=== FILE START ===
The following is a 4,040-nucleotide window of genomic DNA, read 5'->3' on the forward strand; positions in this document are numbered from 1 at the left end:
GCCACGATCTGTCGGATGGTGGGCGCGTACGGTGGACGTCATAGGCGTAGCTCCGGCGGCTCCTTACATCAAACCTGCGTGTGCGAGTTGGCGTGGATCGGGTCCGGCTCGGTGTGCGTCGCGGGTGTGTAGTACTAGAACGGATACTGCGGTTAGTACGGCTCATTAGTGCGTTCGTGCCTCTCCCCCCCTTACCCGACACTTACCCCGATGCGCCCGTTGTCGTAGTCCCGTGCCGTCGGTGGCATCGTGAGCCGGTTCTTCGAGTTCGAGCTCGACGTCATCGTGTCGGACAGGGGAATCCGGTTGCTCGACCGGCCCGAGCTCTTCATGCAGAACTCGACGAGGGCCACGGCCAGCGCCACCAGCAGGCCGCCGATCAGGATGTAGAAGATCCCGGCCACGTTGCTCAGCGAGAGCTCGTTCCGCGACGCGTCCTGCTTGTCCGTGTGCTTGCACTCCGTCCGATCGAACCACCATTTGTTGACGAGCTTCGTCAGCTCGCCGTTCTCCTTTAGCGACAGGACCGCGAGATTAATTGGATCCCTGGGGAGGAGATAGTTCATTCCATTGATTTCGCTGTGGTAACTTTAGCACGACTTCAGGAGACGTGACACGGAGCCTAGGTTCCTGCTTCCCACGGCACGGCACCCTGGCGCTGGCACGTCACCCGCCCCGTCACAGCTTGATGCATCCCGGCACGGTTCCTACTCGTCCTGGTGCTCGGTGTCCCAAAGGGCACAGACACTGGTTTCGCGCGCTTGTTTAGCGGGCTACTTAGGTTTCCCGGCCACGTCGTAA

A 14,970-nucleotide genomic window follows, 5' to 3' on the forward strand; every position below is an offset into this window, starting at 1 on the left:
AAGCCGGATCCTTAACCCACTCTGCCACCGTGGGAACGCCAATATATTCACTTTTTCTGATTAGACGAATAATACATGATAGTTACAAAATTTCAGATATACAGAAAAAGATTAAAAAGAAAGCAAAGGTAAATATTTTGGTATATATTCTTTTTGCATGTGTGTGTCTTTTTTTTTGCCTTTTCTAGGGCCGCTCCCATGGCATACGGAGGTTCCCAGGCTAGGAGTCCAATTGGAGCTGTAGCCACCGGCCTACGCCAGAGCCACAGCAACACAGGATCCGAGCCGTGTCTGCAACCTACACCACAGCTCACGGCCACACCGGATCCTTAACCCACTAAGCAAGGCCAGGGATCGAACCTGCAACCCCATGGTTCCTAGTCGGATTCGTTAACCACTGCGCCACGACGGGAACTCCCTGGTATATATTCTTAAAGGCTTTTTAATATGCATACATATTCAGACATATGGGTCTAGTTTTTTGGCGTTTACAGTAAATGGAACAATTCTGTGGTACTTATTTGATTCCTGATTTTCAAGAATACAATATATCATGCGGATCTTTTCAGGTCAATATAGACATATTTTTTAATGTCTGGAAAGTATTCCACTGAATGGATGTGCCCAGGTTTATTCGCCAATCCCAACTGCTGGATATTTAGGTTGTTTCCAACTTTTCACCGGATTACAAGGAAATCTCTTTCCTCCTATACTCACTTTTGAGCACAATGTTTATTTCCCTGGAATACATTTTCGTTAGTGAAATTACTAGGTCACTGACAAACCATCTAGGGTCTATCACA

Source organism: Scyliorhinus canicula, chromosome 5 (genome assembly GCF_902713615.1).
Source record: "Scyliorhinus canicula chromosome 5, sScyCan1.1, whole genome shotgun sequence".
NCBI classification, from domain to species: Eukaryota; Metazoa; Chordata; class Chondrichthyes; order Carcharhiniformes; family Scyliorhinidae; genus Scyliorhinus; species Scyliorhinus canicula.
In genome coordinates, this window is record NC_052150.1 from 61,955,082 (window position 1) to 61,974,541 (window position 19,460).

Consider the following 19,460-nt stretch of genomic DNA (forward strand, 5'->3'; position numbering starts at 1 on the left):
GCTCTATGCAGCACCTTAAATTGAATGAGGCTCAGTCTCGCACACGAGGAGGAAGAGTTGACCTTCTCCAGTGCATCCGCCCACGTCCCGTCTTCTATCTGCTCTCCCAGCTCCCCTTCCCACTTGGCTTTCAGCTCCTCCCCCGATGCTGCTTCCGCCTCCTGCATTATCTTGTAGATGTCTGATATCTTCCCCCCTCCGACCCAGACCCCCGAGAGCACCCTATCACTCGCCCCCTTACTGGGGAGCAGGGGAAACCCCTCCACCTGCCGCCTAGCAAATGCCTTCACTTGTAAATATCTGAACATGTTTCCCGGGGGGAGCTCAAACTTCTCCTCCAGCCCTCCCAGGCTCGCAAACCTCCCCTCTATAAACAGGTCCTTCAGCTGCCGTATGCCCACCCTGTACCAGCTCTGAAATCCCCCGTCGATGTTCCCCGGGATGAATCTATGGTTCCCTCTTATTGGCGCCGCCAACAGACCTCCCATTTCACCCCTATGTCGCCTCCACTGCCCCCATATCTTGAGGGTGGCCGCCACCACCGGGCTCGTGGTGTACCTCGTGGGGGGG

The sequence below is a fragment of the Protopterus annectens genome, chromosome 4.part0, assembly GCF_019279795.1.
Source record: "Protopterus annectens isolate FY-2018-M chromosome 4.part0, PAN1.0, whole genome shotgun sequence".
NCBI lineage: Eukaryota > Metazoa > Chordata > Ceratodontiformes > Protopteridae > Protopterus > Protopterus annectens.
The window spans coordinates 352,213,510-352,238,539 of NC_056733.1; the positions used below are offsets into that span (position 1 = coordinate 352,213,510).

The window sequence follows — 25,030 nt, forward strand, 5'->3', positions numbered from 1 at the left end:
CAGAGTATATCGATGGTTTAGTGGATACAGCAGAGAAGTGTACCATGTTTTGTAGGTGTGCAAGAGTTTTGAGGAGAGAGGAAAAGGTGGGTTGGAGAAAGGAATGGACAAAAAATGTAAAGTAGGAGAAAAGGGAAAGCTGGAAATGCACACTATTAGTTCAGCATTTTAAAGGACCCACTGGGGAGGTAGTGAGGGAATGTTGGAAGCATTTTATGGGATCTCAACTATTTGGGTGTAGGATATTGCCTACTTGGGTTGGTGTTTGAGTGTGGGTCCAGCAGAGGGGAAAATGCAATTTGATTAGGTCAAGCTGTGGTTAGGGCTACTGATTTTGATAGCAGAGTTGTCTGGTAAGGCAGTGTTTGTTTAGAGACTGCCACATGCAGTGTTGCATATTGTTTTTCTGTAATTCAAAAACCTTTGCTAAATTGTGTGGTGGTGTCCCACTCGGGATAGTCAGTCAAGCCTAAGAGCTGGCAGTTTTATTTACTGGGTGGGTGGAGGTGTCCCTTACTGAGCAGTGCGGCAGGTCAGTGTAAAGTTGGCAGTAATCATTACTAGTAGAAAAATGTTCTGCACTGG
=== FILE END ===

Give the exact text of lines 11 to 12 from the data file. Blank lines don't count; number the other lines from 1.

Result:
The sequence below is a fragment of the Protopterus annectens genome, chromosome 4.part0, assembly GCF_019279795.1.
Source record: "Protopterus annectens isolate FY-2018-M chromosome 4.part0, PAN1.0, whole genome shotgun sequence".